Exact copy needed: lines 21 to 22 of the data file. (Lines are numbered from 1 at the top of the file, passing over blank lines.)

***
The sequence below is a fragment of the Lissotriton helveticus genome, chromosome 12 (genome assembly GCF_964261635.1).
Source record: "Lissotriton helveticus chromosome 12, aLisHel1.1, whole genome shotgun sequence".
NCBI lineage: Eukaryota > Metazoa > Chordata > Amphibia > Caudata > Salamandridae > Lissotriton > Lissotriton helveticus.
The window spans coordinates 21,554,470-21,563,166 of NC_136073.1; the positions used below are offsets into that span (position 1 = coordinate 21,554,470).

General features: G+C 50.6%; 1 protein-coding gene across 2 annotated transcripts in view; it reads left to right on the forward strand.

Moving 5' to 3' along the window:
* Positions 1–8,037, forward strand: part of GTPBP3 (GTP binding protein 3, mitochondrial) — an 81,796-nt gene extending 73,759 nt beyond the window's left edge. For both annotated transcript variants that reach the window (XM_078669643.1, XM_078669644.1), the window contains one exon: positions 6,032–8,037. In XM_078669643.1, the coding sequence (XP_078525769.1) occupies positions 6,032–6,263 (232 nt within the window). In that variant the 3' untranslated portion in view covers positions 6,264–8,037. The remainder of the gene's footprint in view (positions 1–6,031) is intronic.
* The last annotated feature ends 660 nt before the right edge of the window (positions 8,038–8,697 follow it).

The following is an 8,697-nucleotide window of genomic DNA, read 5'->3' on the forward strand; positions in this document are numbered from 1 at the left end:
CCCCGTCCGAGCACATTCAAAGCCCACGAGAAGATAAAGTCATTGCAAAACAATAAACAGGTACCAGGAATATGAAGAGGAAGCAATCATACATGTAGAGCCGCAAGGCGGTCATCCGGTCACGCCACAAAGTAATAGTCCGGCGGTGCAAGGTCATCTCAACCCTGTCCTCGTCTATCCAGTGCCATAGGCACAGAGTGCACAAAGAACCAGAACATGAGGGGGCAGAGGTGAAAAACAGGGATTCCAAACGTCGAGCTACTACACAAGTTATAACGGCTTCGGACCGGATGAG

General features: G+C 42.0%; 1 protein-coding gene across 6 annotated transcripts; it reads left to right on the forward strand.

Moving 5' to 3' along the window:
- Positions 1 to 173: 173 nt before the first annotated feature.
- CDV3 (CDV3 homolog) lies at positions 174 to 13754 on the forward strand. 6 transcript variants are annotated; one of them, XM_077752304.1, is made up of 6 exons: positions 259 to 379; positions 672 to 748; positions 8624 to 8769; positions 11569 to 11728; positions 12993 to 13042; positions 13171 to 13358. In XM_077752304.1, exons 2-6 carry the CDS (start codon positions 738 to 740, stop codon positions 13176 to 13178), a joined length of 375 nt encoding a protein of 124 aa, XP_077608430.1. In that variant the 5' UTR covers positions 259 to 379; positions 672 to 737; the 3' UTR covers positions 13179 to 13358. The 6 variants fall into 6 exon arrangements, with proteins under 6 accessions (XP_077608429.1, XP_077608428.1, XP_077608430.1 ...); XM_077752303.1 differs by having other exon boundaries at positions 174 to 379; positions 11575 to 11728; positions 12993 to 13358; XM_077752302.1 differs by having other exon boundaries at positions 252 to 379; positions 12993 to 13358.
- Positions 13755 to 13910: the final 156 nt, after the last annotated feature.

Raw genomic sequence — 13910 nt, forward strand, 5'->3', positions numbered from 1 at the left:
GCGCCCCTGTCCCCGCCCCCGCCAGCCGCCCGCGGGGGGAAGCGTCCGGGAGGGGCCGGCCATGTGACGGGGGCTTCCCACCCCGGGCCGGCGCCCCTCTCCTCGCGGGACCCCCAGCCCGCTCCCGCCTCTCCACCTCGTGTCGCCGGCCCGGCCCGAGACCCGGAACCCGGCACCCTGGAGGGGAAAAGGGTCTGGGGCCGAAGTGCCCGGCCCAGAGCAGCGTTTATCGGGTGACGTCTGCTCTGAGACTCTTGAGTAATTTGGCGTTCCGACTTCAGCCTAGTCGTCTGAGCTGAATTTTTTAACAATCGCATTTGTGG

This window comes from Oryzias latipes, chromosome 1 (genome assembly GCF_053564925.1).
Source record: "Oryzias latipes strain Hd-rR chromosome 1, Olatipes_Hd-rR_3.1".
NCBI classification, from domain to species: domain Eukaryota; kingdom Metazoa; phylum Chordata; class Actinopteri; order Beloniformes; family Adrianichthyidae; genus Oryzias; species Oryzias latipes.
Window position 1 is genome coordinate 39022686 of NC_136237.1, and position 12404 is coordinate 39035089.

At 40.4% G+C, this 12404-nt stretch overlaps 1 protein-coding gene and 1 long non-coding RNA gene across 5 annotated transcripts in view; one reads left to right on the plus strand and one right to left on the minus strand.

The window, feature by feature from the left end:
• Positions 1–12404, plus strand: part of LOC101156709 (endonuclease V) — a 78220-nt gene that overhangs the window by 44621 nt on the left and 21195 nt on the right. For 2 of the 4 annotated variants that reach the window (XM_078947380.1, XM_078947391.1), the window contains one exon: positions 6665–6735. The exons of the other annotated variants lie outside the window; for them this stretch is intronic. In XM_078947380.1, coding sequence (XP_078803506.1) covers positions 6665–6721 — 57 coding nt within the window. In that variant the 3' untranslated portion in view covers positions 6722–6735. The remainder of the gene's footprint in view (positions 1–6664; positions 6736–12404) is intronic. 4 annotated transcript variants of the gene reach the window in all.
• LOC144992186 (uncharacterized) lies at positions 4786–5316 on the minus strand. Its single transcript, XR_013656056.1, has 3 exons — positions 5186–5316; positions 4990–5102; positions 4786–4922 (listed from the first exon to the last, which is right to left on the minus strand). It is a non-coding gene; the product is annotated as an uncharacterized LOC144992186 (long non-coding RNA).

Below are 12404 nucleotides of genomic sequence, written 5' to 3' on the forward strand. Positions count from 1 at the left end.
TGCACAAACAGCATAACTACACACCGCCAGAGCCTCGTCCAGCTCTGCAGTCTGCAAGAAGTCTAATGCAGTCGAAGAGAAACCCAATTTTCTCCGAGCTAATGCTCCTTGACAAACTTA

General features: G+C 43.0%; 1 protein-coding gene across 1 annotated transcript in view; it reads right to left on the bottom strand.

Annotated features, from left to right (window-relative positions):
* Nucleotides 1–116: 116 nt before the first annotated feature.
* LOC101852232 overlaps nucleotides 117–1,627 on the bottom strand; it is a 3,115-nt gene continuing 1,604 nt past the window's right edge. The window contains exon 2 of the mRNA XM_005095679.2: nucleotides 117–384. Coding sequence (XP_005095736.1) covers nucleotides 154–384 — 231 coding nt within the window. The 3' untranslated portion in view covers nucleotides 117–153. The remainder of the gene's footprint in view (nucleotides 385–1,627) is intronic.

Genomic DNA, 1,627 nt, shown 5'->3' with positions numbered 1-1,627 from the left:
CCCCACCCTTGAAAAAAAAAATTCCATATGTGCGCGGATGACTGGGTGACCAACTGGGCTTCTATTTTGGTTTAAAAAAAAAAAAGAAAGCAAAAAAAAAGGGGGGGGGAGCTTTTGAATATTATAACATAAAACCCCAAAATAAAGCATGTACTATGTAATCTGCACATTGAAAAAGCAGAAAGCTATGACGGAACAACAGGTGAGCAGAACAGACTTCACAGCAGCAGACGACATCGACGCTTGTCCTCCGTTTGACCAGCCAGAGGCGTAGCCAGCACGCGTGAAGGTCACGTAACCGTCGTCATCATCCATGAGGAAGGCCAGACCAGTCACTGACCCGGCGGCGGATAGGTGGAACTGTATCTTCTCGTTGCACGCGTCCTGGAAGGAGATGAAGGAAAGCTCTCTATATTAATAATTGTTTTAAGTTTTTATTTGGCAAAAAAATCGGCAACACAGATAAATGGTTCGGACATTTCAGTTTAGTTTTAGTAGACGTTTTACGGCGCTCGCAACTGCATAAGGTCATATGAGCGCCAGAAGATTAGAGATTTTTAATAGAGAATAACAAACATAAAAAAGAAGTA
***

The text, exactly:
Window position 1 is genome coordinate 39022686 of NC_136237.1, and position 12404 is coordinate 39035089.

At 40.4% G+C, this 12404-nt stretch overlaps 1 protein-coding gene and 1 long non-coding RNA gene across 5 annotated transcripts in view; one reads left to right on the plus strand and one right to left on the minus strand.